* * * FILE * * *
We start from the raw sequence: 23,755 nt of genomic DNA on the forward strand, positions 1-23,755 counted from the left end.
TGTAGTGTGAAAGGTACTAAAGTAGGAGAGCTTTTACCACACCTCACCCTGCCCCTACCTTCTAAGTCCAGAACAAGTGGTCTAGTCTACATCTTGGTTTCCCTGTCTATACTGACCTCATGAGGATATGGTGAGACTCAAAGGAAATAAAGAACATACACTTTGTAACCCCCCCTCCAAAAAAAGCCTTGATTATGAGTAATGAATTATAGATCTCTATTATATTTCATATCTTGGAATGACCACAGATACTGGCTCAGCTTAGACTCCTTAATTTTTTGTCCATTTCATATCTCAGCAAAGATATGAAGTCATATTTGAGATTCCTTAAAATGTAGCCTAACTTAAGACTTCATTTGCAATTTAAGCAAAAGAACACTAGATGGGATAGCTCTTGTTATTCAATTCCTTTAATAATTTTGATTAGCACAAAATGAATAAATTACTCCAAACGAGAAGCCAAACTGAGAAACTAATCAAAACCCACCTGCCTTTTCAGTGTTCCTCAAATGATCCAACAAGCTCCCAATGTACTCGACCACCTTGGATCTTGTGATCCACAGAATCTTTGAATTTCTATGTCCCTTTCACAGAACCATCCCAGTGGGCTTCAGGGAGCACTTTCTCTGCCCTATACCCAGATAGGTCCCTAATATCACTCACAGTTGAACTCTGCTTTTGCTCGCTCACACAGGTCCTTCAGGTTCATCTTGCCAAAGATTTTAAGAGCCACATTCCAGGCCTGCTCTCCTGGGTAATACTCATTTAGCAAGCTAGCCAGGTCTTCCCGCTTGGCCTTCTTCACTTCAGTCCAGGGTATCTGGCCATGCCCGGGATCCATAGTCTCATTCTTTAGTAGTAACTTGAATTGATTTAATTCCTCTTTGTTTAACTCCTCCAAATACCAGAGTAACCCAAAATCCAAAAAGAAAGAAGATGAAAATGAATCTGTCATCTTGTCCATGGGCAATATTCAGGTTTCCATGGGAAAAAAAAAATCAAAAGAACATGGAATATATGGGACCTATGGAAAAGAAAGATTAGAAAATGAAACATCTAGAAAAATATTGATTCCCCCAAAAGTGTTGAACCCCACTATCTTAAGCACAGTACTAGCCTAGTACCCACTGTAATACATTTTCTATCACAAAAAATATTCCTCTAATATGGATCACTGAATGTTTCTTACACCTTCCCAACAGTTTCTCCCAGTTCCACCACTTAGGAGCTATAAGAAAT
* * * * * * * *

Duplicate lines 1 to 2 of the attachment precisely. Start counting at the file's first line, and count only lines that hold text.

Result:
We start from the raw sequence: 23,755 nt of genomic DNA on the forward strand, positions 1-23,755 counted from the left end.
TGTAGTGTGAAAGGTACTAAAGTAGGAGAGCTTTTACCACACCTCACCCTGCCCCTACCTTCTAAGTCCAGAACAAGTGGTCTAGTCTACATCTTGGTTTCCCTGTCTATACTGACCTCATGAGGATATGGTGAGACTCAAAGGAAATAAAGAACATACACTTTGTAACCCCCCCTCCAAAAAAAGCCTTGATTATGAGTAATGAATTATAGATCTCTATTATATTTCATATCTTGGAATGACCACAGATACTGGCTCAGCTTAGACTCCTTAATTTTTTGTCCATTTCATATCTCAGCAAAGATATGAAGTCATATTTGAGATTCCTTAAAATGTAGCCTAACTTAAGACTTCATTTGCAATTTAAGCAAAAGAACACTAGATGGGATAGCTCTTGTTATTCAATTCCTTTAATAATTTTGATTAGCACAAAATGAATAAATTACTCCAAACGAGAAGCCAAACTGAGAAACTAATCAAAACCCACCTGCCTTTTCAGTGTTCCTCAAATGATCCAACAAGCTCCCAATGTACTCGACCACCTTGGATCTTGTGATCCACAGAATCTTTGAATTTCTATGTCCCTTTCACAGAACCATCCCAGTGGGCTTCAGGGAGCACTTTCTCTGCCCTATACCCAGATAGGTCCCTAATATCACTCACAGTTGAACTCTGCTTTTGCTCGCTCACACAGGTCCTTCAGGTTCATCTTGCCAAAGATTTTAAGAGCCACATTCCAGGCCTGCTCTCCTGGGTAATACTCATTTAGCAAGCTAGCCAGGTCTTCCCGCTTGGCCTTCTTCACTTCAGTCCAGGGTATCTGGCCATGCCCGGGATCCATAGTCTCATTCTTTAGTAGTAACTTGAATTGATTTAATTCCTCTTTGTTTAACTCCTCCAAATACCAGAGTAACCCAAAATCCAAAAAGAAAGAAGATGAAAATGAATCTGTCATCTTGTCCATGGGCAATATTCAGGTTTCCATGGGAAAAAAAAAATCAAAAGAACATGGAATATATGGGACCTATGGAAAAGAAAGATTAGAAAATGAAACATCTAGAAAAATATTGATTCCCCCAAAAGTGTTGAACCCCACTATCTTAAGCACAGTACTAGCCTAGTACCCACTGTAATACATTTTCTATCACAAAAAATATTCCTCTAATATGGATCACTGAATGTTTCTTACACCTTCCCAACAGTTTCTCCCAGTTCCACCACTTAGGAGCTATAAGAAAT